‘Divers’, A short animation by Paris Mavroidis

'Divers', A short animation by Paris Mavroidis

'Divers', A short animation by Paris Mavroidis

This week in Dublin I’ve been spending most of my free time enjoying our annual film festival. There’s nothing quite like throwing caution to the wind and seeing a bunch of films you normally wouldn’t get the chance to see anywhere else. Over the years, I’ve been to a number of film festivals and one of my favorite screenings was an evening of animated shorts curated by the Irish/UK collective Synth Eastwood. It was during this screening that I got to see Paris Mavroidis’s wonderful short, Divers.

Paris describes the film as an experimental animation and says that he was inspired by Busby Berkeley, mass gymnastics and experimental cinema from the 20s and 30s. Created while he pursued an MFA in Digital Arts at Pratt, the film is a wonderful slice of animation and I also reckon that it fits rather nicely with the Niki & The Dove video I posted earlier this week.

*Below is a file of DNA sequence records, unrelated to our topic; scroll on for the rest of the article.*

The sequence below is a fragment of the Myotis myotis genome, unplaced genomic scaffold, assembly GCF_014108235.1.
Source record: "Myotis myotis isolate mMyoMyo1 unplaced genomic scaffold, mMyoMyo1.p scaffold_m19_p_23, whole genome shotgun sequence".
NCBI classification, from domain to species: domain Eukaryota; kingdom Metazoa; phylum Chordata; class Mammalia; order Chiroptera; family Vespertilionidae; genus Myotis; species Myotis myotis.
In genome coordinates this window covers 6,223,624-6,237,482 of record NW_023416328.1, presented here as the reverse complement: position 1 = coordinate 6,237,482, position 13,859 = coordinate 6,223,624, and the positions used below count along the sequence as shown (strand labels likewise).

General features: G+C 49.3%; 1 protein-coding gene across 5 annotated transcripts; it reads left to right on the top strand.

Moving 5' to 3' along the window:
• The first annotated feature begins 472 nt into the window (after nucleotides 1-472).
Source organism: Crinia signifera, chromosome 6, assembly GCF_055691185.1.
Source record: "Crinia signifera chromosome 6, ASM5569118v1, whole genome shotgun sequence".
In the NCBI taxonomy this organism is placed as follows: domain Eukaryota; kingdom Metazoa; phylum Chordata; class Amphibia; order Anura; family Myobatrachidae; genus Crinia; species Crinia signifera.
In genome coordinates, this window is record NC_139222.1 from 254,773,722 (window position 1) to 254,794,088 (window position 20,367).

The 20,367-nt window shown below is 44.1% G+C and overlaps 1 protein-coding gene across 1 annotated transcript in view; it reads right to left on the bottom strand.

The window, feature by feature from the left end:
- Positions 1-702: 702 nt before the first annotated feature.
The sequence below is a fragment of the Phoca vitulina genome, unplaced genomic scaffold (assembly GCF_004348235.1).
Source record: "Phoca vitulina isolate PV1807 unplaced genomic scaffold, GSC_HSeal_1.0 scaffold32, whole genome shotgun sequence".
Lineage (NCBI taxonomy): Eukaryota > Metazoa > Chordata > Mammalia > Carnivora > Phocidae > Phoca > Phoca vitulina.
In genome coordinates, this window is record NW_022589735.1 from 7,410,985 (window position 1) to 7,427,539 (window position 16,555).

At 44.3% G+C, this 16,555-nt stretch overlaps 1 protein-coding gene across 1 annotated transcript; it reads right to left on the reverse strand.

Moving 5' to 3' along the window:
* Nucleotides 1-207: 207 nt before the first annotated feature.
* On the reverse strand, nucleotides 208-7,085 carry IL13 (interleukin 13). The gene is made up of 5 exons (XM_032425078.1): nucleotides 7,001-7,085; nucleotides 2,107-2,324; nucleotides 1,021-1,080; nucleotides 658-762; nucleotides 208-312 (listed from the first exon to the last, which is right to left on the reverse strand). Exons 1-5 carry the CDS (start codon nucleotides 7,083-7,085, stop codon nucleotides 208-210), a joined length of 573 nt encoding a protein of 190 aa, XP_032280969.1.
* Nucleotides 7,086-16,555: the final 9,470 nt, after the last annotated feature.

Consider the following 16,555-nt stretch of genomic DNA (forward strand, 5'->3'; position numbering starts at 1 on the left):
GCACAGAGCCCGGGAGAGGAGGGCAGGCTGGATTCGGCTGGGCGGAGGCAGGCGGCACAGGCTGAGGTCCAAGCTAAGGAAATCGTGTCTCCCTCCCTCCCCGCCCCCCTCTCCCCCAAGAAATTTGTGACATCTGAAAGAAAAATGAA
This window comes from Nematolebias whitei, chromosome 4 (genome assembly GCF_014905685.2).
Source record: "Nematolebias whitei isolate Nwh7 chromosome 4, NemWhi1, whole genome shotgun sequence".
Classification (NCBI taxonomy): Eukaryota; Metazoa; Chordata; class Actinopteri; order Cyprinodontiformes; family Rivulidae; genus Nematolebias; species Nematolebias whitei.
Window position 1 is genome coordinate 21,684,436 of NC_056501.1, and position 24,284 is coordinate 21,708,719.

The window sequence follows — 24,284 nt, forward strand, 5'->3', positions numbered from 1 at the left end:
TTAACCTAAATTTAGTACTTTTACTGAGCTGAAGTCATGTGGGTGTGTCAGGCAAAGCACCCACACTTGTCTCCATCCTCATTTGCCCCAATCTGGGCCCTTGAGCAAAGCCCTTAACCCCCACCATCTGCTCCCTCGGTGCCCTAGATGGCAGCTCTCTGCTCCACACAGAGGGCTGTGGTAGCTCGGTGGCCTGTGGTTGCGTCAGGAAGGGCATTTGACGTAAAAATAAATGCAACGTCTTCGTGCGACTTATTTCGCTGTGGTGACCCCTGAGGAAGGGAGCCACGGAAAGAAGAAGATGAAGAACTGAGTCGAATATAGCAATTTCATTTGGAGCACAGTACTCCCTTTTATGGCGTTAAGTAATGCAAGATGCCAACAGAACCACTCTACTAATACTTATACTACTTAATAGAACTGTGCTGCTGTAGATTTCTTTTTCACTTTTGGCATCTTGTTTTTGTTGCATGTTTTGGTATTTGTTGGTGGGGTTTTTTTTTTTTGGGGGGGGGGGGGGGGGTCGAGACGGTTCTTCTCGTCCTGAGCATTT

Quirky, colorful photos by Linus Lohoff

Wonderfully quirky photos by Linus Lohoff

Wonderfully quirky photos by Linus Lohoff

Wonderfully quirky photos by Linus Lohoff

Wonderfully quirky photos by Linus Lohoff

Linus Lohoff is a communication design student at the University of Applied Sciences in Düsseldorf, Germany who’s making some really rad work. The photos you see above were created for a project for his photo design class, and I think they’re pretty amazing. He takes a simple concept, like a shoe floating away save for a nail in the lace, photographed on an extremely bright background. The concept was repeated into a series of images which he collected into an A0 sized poster, a great way to collect the images into a cohesive whole. If you’d like to see the rest of the images, click here.

Ceramic lunch kit by Lorea Sinclaire

Ceramic lunch kit by Lorea Sinclaire

Ceramic lunch kit by Lorea Sinclaire

Ceramic lunch kit by Lorea Sinclaire

I’m not one for packing lunches, I’m too busy in the morning (sleeping), but I love the look of these ceramic lunch kits by Lorea Sinclaire. It’s made of slip cast ceramic, cork, metal fittings, and mimics the classic and always handy bento box. I think the materials and faceted shape really give the bento box a nice twist, and the cork top is a nice contrast to the smooth, white ceramic. Really well done.